Tom Leskiw, Independent Researcher and columnist, USA
Today’s ornithologists and birders take pride in a variety of references—field guides, published scientific papers, unpublished field notes—that accurately delineate the geographic range of a particular species. Especially in the case of non-migratory species, the limits of their range are well understood. However, in some cases, little thought has been accorded to the long history of humans capturing and transporting live birds to breed them for ceremonial purposes more than a thousand miles from their natural range.
For instance, the Thick-billed Parrot (Rhynchopsitta pachyrhyncha), is one of only two parrot species whose natural range once included the United States. The earliest mention of the Thick-billed Parrot is an account written by a member of the 1582-83 Espejo expedition to northern Arizona. There are two noteworthy aspects to this sighting. First, it remains the northernmost sighting of Thick-billed Parrots in the United States. Second, the sighting occurred only 45 air miles southwest from Wupatki Pueblo, where the remains of four Thick-billed Parrots were excavated by archeologists along with 53 Scarlet Macaws (Ara macao), a resident of southeastern Mexico.
The macaws’ remains unearthed at Wupatki and at least eleven other sites in the southwestern U.S. are the result of a Pre-Columbian trade network that connected southeastern Mexico to the southwestern United States. Wupatki lies 1175 air miles northwest of the natural range of the Scarlet Macaw in the tropical lowlands of eastern Mexico; the ground travel distance via these ancient trade routes that traversed numerous mountain ranges was considerably longer.
However, the Thick-billed Parrot may once have naturally ranged as far north as the pine forests near Wupatki, complicating the issue of whether its remains discovered there were truly due to human action. Wupatki was built by the ancestral Pueblo people that included the Sinagua. To the southeast, the Mimbres culture—a subset of the Mogollon culture—thrived from about 825-1130 A.D. in an area encompassing the upper Gila River in southwestern New Mexico and southeastern Arizona. By 850 A.D., macaws and parrots were important birds used in ceremony, display, and trade in both these prehistoric communities.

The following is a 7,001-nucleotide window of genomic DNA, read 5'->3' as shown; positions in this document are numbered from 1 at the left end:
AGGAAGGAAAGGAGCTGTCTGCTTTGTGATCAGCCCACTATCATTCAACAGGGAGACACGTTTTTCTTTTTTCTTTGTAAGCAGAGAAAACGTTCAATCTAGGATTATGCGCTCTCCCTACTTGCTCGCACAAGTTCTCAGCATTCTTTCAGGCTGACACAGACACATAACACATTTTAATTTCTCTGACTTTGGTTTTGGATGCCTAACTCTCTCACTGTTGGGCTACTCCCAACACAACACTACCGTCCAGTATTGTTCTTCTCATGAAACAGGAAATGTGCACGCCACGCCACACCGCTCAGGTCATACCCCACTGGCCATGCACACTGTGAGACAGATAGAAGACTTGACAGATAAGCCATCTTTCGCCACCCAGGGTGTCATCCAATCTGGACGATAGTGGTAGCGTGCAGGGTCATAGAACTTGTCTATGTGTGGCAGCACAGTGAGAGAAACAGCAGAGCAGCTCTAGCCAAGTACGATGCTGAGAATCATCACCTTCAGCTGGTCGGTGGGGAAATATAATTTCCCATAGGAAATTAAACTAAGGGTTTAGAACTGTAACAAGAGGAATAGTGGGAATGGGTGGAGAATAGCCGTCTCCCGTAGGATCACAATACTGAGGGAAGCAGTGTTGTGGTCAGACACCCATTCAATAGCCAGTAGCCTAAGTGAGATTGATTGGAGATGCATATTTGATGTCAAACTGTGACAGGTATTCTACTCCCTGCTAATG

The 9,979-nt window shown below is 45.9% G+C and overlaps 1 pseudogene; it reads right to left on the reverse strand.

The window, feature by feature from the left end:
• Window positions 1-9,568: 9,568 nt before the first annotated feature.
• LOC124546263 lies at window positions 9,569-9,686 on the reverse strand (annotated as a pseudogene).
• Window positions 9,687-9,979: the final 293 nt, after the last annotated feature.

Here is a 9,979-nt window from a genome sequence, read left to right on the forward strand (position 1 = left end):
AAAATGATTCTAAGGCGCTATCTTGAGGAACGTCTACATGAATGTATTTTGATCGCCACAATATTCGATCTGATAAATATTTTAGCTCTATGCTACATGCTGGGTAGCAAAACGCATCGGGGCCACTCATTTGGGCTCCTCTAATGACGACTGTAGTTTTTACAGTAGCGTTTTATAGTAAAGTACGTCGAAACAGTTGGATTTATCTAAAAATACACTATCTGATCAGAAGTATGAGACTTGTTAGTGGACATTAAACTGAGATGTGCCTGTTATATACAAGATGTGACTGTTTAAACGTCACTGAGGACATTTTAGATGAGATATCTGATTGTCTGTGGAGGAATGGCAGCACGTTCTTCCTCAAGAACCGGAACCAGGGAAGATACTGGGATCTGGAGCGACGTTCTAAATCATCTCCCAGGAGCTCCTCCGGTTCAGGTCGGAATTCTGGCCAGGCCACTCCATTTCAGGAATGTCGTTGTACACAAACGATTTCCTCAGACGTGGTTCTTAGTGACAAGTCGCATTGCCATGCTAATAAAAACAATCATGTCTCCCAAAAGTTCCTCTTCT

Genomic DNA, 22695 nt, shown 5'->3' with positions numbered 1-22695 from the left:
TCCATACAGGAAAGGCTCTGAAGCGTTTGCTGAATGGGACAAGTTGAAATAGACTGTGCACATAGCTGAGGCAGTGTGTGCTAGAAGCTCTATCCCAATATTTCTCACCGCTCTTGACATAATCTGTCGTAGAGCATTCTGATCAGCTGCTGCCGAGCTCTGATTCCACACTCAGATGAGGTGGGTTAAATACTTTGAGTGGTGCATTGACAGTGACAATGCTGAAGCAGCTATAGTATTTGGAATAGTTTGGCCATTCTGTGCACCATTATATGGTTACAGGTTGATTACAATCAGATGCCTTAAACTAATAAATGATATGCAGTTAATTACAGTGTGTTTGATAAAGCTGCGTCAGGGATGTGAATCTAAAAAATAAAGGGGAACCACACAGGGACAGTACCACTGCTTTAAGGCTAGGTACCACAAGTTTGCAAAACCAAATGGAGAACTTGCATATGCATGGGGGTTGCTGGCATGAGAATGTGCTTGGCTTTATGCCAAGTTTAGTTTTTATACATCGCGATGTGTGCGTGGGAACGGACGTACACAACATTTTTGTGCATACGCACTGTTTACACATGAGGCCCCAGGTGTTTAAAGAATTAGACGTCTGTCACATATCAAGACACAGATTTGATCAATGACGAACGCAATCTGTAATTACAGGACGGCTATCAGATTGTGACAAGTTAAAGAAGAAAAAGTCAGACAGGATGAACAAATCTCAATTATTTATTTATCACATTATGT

The skeletal remains of Thick-billed Parrots have been found in association with those of Scarlet Macaws and human artifacts at sites that include the Wupatki Pueblo, the Curtis site along the Gila River in southeast Arizona, and Chaco Canyon in northern New Mexico. The highest number of skeletal remains of macaws in the U.S. were excavated at Wupatki. Two factors strongly suggest that the birds were killed as part of a ceremonial sacrifice. One, archeologists discovered that the remains were a part of deliberate burial pattern, often in special rooms in the community. Two, the age of the birds when sacrificed—around 1 year old—was timed to coincide with the Spring Equinox, March 21-22. The macaws’ age when slain is consistent at widespread sites and represented a pattern that continued in the Southwest perhaps until around 1425 A.D.
Throughout history, animals commonly have been used for food and, once domesticated, for labor and companionship. However, examples of animals that have been considered deities are rare. Perhaps the most well-known are the royal cats in ancient Egypt and sacred cows in India.
In the New World, macaws have played an important role in myth and culture for thousands of years, from the jungles of the Amazon and Central America northward to the Desert Southwest. The brilliantly plumed Scarlet Macaw and turquoise were considered to have the highest value of nearly 250 trade items that were transported hundreds of miles by foot. Puebloans who lived in what is now Arizona and New Mexico mined and processed turquoise to trade with their distant southern neighbors, in exchange for captured Scarlet Macaws.